by eihab (823648)

            The GP might have missed the point, but you certainly did. Let me put it more bluntly: Comparing the price of an ssd to a disk by $/GB is idiotic.

            I think they missed the point because you did not include a car analogy. Here, let me try to help:

            Comparing the price of an SSD to a rotational hard drive by dollar/GB is akin to comparing a small sedan to a Ferrari based on dollar/mile for all the miles driven over the lifetime of the vehicles.

            Sure, the sedan will cost WAY less and you'll probably drive it more than the Ferrari, but try putting them on the race track and see what happens.

            Obviously you do not buy a Ferrari to commute in (unless you're John

        • Re: (Score:3, Interesting)

          by Krneki (1192201)
          Or just get a RAID. You don't even need the a RAID controller, you can use a software RAID. Combine 2-4 disk together and if you spend the same amount of money, SSD disks can't compete. SSD disks make sense only in laptops (for now), if you have a desktop PC, raid performance still gives you more then any SSD.
      • Re: (Score:3, Informative)

        by Skal Tura (595728)

        The true winner is a RAID of 2Tb WD Caviar Black & WD Raptors here. Get several of them and RAID, you get all the performance benefits of SSDs to a large degree (still failing a bit short on IOPS probably), at fraction of the cost for a large capacity.
        40Gb SSD is still too small for the OS + Apps (w7 ... so gigantic), and honestly: You really want to enjoy the performance for everything you do for a that pile of cash.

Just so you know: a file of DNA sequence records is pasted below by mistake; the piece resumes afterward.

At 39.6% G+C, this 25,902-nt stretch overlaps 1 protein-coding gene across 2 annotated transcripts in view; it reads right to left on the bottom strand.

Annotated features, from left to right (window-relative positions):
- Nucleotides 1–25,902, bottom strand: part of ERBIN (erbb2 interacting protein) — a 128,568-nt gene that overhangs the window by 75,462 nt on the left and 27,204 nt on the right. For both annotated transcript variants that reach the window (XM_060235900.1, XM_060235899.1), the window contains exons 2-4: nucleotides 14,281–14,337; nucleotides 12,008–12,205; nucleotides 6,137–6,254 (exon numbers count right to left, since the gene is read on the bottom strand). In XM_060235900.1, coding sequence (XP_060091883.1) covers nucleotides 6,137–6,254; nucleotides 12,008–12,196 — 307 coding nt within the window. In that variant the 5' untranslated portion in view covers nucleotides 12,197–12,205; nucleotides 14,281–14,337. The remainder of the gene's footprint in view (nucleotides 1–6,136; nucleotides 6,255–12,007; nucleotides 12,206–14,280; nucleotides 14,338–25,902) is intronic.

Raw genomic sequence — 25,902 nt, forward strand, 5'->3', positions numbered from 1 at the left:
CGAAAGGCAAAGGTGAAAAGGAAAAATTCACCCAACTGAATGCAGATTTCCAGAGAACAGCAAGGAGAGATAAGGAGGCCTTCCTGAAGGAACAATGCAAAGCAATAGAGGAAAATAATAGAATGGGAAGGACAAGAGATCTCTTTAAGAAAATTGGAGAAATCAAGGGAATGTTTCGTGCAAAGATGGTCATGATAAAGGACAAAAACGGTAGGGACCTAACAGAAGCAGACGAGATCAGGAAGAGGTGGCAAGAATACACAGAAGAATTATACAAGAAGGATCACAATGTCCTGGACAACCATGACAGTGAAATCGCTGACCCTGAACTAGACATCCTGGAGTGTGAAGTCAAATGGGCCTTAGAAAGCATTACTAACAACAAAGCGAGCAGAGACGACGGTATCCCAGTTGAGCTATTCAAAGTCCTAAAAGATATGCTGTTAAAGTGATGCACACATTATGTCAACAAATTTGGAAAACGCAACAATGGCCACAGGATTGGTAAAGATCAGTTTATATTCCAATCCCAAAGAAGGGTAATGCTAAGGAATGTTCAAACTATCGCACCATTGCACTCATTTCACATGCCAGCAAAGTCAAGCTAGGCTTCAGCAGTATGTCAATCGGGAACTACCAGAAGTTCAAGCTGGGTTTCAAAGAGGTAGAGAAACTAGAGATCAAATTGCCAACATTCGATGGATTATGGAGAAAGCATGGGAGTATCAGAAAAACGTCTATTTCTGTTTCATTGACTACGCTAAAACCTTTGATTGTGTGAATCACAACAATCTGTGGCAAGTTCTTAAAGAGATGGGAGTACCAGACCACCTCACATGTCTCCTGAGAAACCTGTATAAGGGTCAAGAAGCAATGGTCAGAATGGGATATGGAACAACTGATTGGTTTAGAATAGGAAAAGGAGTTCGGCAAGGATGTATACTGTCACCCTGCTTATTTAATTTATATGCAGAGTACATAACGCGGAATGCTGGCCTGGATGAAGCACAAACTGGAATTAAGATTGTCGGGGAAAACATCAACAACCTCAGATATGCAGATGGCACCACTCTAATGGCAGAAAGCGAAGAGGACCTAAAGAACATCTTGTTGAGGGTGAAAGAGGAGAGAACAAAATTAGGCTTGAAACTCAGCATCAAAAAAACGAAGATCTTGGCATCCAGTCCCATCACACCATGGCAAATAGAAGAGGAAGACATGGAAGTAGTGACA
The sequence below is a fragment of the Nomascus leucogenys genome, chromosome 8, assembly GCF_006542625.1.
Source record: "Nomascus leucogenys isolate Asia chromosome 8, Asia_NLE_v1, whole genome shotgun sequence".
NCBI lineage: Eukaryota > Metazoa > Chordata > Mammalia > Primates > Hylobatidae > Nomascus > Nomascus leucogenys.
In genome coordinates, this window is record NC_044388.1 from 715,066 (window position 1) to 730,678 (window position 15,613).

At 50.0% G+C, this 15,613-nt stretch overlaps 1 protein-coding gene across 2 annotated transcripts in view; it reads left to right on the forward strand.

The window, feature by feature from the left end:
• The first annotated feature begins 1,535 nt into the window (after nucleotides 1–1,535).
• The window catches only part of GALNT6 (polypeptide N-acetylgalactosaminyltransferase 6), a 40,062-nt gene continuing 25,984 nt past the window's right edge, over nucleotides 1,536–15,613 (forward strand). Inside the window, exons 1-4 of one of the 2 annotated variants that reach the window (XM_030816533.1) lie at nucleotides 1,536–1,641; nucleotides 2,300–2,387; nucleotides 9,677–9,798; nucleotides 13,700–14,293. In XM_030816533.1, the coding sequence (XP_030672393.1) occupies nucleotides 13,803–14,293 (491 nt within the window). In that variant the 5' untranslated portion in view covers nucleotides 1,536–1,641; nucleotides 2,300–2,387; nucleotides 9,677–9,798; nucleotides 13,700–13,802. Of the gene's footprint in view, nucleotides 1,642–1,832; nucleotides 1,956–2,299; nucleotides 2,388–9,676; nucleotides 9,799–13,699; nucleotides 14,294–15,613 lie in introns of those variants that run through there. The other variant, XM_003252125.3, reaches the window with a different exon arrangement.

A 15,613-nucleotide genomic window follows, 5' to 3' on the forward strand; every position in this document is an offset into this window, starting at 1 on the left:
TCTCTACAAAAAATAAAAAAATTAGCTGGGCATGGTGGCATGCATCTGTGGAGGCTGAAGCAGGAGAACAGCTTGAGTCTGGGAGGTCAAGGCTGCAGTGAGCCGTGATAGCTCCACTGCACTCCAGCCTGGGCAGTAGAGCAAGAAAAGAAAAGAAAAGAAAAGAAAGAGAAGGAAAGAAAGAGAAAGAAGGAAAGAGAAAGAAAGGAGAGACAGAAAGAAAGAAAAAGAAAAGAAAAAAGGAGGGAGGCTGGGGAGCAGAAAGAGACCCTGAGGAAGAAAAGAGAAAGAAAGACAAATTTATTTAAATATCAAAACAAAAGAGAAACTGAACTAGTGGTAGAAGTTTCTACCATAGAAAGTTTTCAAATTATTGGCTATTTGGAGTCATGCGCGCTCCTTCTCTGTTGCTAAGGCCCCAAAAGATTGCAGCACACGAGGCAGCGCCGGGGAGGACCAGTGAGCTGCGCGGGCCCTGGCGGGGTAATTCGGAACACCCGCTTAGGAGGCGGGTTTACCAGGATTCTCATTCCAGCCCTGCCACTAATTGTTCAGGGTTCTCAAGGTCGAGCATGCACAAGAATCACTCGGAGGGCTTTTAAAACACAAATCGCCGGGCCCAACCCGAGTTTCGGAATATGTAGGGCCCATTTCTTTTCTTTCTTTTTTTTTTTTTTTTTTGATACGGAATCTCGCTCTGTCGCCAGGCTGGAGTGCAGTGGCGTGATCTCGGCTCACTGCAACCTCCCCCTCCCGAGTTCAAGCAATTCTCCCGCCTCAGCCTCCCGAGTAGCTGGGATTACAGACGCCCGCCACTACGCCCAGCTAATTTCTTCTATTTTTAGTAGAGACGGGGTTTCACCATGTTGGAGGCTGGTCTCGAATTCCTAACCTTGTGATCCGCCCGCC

The RealSSD C300 costs 660$ or Corsair Nova 349$. They buy ~6 or ~3, WD 2Tbs. at RAID0

      • Re: (Score:3, Interesting)

        by Spyder (15137)

        Actually, I just built a low voltage ultra-portable notebook using an X25-V (CULV CPU, no optical drive, 8+ hour battery life). I'm running Linux, so my OS load is under 3Gb right now, so a typical quarter to half terabyte drive seems like overkill for a system that only runs productivity apps. I haven't done much battery benchmarking thus far, but the reduction in disk access times has been tangible. For example, even using a low power CPU, my boot times are under 15s to the log in screen.

        Your setup is a g

    • I think they are trying to say that within the SSD category, value varies significantly.
  • Reliability? (Score:5, Insightful)

    by TheRedDuke (1734262) on Tuesday July 06, 2010 @09:30PM (#32820522)
    While a pretty comprehensive article, nowhere do they actually talk about reliablity and longevity of these drives in their value calculations. That's a pretty important factor for me, and has been one of the reasons (besides price) that I haven't seriously considered one yet.
    • Re:Reliability? (Score:5, Interesting)

      by rm999 (775449) on Tuesday July 06, 2010 @09:51PM (#32820684)

      Longevity and reliability are tough to quantify, because for the vast majority of users the median SSD or disk drive will never fail as long as they use it.

      Failures of disks occur at the tail end. Perhaps 10% of disk drives and 1% of SSDs fail over two years, but how do you compare them? Do you say the disk is 9% worse, or 10x worse?

      • Re:Reliability? (Score:5, Insightful)

        by Miseph (979059) on Tuesday July 06, 2010 @10:24PM (#32820918) Journal

        "Do you say the disk is 9% worse, or 10x worse?"

        Probably depends on which product we're advertising. No, scratch that, it depends ENTIRELY on which product we're advertising.

      • Re: (Score:3, Interesting)

        by Anonymous Coward

        because for the vast majority of users the median SSD or disk drive will never fail as long as they use it.

        Bwahaha, right. Have you known many people using SSD's? I do and they have an extremely high failure rate. Currently much higher than the old spinning media. Most last less than 6 months. The oldest SSD I know of lasted 2 years. I know of no SSD that lasted longer than that.

        I'll stick with hard-drives until that improves significantly.

        • Re:Reliability? (Score:5, Informative)

          by Anonymous Coward on Tuesday July 06, 2010 @10:52PM (#32821070)